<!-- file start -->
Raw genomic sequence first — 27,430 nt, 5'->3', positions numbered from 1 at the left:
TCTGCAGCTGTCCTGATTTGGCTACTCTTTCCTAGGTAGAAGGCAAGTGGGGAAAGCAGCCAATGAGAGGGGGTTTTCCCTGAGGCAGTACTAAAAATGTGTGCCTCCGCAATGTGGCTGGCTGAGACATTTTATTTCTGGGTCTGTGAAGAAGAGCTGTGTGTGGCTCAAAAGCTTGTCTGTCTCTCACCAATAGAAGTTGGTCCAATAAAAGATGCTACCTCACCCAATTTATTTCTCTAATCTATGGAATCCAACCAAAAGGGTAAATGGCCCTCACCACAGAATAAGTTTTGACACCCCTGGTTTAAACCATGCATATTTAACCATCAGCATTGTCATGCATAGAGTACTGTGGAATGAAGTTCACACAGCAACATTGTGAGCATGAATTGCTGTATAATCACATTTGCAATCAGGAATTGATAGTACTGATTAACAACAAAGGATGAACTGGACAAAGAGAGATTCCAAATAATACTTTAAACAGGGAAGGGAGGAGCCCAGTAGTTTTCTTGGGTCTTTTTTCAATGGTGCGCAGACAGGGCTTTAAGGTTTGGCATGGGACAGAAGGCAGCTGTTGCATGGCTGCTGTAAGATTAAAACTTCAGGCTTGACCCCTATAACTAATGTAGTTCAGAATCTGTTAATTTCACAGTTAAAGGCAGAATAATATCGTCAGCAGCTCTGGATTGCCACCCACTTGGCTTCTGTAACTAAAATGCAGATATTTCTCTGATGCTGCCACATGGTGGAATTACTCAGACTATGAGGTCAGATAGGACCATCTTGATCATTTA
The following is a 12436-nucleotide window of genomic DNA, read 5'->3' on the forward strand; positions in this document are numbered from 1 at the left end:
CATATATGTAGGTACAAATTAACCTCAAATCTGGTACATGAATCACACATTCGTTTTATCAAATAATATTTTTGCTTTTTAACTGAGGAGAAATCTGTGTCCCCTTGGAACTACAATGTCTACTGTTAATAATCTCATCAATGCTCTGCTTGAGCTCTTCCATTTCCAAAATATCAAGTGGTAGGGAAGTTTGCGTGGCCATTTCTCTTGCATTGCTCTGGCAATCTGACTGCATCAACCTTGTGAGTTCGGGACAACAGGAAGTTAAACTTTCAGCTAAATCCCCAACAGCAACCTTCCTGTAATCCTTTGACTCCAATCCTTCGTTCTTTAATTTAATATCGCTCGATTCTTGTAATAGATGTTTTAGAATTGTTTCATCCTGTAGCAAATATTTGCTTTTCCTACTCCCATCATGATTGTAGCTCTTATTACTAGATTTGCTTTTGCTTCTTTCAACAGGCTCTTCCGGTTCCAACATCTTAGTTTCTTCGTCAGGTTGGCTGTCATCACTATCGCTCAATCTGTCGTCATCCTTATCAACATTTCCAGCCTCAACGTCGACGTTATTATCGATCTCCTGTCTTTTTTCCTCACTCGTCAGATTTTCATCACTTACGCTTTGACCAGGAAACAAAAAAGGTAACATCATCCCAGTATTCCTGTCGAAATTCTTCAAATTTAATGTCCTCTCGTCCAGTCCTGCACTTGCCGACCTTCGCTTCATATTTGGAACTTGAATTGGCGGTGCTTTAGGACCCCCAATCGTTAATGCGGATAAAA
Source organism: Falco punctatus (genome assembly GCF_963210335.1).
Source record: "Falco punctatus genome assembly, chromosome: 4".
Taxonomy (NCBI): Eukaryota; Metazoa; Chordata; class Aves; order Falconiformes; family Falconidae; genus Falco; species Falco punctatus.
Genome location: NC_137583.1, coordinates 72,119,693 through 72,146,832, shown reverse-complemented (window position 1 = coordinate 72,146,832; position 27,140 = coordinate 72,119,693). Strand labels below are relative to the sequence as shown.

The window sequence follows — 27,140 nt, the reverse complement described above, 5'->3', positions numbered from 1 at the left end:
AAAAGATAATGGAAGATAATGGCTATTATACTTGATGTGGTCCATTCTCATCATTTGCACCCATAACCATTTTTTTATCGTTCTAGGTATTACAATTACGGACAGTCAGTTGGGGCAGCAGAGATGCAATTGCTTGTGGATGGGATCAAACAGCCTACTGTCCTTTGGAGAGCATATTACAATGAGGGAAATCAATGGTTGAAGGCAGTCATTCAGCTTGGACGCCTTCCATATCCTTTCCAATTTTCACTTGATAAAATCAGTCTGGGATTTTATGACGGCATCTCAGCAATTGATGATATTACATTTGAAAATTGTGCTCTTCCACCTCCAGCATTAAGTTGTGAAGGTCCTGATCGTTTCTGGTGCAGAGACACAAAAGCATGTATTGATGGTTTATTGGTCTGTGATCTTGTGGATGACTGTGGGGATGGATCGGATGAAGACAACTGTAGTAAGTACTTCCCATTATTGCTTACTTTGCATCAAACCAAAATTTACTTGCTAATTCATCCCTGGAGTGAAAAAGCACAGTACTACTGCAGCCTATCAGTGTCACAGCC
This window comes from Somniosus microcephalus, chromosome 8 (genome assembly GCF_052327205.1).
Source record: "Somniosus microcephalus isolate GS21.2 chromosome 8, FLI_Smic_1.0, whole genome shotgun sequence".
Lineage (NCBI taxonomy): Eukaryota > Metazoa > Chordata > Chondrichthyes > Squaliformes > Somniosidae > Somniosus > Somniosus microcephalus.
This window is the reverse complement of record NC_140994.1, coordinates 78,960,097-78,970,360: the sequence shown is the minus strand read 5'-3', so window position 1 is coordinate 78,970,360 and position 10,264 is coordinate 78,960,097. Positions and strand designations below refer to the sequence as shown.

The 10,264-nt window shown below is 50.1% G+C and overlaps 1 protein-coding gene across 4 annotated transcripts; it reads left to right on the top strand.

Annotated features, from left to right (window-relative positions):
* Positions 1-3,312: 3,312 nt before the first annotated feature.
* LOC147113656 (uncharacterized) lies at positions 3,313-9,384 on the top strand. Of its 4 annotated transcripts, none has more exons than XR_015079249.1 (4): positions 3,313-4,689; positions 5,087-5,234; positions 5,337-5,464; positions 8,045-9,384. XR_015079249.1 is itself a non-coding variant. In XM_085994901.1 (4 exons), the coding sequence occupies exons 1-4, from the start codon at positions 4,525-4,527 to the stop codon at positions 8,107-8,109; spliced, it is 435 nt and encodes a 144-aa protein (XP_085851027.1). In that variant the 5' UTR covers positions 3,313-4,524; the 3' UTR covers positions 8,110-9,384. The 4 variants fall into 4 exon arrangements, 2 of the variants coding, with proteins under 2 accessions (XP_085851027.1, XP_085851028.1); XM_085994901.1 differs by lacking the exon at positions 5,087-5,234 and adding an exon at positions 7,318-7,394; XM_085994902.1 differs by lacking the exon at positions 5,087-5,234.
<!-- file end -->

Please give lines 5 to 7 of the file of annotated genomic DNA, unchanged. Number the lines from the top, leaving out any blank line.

Source organism: Falco punctatus (genome assembly GCF_963210335.1).
Source record: "Falco punctatus genome assembly, chromosome: 4".
Taxonomy (NCBI): Eukaryota; Metazoa; Chordata; class Aves; order Falconiformes; family Falconidae; genus Falco; species Falco punctatus.